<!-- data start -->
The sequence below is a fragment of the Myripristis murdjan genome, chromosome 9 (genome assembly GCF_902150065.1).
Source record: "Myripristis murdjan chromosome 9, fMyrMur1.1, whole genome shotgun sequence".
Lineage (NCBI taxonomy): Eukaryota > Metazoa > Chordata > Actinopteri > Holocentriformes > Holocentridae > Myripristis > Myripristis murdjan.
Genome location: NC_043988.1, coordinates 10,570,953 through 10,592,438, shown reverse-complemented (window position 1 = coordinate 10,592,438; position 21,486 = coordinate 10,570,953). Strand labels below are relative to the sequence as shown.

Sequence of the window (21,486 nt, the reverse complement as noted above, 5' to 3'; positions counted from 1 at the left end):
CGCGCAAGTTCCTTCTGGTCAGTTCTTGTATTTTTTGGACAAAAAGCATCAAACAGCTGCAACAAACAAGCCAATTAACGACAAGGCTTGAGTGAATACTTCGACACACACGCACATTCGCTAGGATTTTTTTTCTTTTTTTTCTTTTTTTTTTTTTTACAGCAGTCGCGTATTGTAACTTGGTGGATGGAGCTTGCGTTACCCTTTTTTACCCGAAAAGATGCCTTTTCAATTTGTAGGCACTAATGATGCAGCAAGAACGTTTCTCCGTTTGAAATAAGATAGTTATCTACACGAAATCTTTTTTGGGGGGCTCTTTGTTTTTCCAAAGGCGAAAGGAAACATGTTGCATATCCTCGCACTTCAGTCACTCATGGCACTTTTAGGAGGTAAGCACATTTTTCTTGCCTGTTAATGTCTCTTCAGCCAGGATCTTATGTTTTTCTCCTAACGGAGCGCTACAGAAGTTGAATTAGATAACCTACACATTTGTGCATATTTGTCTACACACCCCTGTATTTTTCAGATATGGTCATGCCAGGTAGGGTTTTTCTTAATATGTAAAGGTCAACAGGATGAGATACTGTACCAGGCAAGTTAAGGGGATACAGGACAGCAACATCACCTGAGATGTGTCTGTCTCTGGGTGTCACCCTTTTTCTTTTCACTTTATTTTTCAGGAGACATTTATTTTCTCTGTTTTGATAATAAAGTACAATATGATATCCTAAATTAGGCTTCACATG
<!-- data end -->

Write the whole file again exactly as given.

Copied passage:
The sequence below is a fragment of the Myripristis murdjan genome, chromosome 9 (genome assembly GCF_902150065.1).
Source record: "Myripristis murdjan chromosome 9, fMyrMur1.1, whole genome shotgun sequence".
Lineage (NCBI taxonomy): Eukaryota > Metazoa > Chordata > Actinopteri > Holocentriformes > Holocentridae > Myripristis > Myripristis murdjan.
Genome location: NC_043988.1, coordinates 10,570,953 through 10,592,438, shown reverse-complemented (window position 1 = coordinate 10,592,438; position 21,486 = coordinate 10,570,953). Strand labels below are relative to the sequence as shown.

Sequence of the window (21,486 nt, the reverse complement as noted above, 5' to 3'; positions counted from 1 at the left end):
CGCGCAAGTTCCTTCTGGTCAGTTCTTGTATTTTTTGGACAAAAAGCATCAAACAGCTGCAACAAACAAGCCAATTAACGACAAGGCTTGAGTGAATACTTCGACACACACGCACATTCGCTAGGATTTTTTTTCTTTTTTTTCTTTTTTTTTTTTTTACAGCAGTCGCGTATTGTAACTTGGTGGATGGAGCTTGCGTTACCCTTTTTTACCCGAAAAGATGCCTTTTCAATTTGTAGGCACTAATGATGCAGCAAGAACGTTTCTCCGTTTGAAATAAGATAGTTATCTACACGAAATCTTTTTTGGGGGGCTCTTTGTTTTTCCAAAGGCGAAAGGAAACATGTTGCATATCCTCGCACTTCAGTCACTCATGGCACTTTTAGGAGGTAAGCACATTTTTCTTGCCTGTTAATGTCTCTTCAGCCAGGATCTTATGTTTTTCTCCTAACGGAGCGCTACAGAAGTTGAATTAGATAACCTACACATTTGTGCATATTTGTCTACACACCCCTGTATTTTTCAGATATGGTCATGCCAGGTAGGGTTTTTCTTAATATGTAAAGGTCAACAGGATGAGATACTGTACCAGGCAAGTTAAGGGGATACAGGACAGCAACATCACCTGAGATGTGTCTGTCTCTGGGTGTCACCCTTTTTCTTTTCACTTTATTTTTCAGGAGACATTTATTTTCTCTGTTTTGATAATAAAGTACAATATGATATCCTAAATTAGGCTTCACATG